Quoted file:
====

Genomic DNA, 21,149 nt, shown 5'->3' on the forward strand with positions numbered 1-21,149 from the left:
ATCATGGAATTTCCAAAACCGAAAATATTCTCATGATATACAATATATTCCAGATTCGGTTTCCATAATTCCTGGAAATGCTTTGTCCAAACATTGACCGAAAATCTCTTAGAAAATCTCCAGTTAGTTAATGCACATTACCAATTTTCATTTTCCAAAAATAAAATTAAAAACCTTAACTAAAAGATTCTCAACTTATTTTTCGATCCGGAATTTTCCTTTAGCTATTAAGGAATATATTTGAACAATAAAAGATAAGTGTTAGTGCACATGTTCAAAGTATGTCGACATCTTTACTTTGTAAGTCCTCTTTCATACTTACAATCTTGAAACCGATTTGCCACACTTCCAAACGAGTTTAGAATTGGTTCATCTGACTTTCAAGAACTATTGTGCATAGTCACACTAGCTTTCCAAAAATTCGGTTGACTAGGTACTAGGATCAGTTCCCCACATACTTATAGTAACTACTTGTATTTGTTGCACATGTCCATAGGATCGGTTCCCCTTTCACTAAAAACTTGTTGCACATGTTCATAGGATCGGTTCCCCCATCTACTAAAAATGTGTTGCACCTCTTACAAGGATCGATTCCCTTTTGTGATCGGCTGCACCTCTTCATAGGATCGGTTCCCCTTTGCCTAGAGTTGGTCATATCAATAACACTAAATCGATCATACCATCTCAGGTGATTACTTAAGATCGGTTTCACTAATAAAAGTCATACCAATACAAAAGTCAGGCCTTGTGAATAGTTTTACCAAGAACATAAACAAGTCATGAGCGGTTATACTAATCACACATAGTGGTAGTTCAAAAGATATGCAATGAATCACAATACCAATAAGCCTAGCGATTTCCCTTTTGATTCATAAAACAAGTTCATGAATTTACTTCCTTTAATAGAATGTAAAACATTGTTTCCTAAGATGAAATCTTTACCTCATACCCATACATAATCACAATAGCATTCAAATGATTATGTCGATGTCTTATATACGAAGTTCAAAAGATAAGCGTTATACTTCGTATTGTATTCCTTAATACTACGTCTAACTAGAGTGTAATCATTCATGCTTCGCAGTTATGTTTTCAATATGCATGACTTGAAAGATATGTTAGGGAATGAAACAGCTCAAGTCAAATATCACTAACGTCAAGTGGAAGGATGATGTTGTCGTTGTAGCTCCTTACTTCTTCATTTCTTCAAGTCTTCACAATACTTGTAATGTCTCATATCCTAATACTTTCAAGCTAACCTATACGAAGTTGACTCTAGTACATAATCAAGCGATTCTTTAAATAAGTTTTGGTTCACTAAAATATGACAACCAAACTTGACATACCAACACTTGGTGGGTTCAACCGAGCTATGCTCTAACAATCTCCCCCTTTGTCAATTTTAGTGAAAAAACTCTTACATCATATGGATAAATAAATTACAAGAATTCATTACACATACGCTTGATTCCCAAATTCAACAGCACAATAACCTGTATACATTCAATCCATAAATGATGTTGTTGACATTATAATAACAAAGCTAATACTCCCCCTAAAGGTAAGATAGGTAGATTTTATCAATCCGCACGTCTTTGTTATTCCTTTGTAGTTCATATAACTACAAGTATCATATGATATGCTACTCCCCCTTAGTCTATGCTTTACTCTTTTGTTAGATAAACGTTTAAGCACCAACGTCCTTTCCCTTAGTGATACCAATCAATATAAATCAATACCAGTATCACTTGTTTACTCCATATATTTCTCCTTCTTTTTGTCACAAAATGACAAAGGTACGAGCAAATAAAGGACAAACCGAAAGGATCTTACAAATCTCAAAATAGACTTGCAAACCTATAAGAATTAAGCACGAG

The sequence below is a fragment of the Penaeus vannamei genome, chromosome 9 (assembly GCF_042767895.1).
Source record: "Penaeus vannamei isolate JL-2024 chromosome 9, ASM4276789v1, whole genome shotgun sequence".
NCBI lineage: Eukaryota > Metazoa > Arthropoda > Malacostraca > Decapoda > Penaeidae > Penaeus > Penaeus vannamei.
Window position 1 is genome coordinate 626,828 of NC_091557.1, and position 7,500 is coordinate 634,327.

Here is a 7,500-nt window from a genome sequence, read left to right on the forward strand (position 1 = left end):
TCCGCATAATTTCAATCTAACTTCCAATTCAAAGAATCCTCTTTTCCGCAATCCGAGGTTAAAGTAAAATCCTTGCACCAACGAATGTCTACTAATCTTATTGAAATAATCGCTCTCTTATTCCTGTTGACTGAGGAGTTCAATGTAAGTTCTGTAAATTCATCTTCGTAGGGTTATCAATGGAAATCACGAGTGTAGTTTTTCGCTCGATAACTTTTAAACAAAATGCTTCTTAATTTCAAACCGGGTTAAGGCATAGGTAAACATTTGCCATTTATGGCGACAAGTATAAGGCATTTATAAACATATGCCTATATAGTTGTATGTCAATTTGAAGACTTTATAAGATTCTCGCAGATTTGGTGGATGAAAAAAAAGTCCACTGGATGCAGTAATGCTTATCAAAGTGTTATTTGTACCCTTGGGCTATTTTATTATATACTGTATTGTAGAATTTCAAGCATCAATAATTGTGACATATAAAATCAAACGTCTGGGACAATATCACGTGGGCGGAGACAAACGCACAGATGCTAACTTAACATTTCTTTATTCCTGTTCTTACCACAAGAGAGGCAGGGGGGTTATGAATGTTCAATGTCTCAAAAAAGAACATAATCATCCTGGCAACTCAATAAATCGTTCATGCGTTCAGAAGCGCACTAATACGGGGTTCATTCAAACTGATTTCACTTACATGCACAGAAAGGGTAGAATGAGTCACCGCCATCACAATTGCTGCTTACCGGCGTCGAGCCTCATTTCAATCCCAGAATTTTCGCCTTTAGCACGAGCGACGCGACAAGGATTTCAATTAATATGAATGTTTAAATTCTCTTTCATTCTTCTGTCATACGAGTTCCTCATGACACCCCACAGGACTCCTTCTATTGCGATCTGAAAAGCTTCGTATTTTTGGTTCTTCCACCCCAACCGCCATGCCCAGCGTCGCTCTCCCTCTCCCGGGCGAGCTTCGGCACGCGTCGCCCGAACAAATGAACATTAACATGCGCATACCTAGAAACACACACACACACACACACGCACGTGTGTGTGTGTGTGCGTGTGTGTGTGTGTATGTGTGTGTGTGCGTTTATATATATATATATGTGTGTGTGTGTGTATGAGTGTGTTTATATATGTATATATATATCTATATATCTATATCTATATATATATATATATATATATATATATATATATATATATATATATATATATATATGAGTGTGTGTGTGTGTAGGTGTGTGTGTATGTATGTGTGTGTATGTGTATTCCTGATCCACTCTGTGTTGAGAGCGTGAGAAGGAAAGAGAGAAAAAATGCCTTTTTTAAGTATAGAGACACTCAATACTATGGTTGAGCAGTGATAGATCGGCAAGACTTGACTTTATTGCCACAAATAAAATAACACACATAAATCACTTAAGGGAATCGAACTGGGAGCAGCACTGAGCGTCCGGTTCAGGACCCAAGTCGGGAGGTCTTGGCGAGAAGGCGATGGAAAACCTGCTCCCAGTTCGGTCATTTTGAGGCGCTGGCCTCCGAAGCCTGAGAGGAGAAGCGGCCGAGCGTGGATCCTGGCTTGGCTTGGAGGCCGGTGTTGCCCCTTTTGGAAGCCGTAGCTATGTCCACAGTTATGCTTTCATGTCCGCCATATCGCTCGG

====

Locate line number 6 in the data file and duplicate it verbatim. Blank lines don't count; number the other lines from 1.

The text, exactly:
Window position 1 is genome coordinate 626,828 of NC_091557.1, and position 7,500 is coordinate 634,327.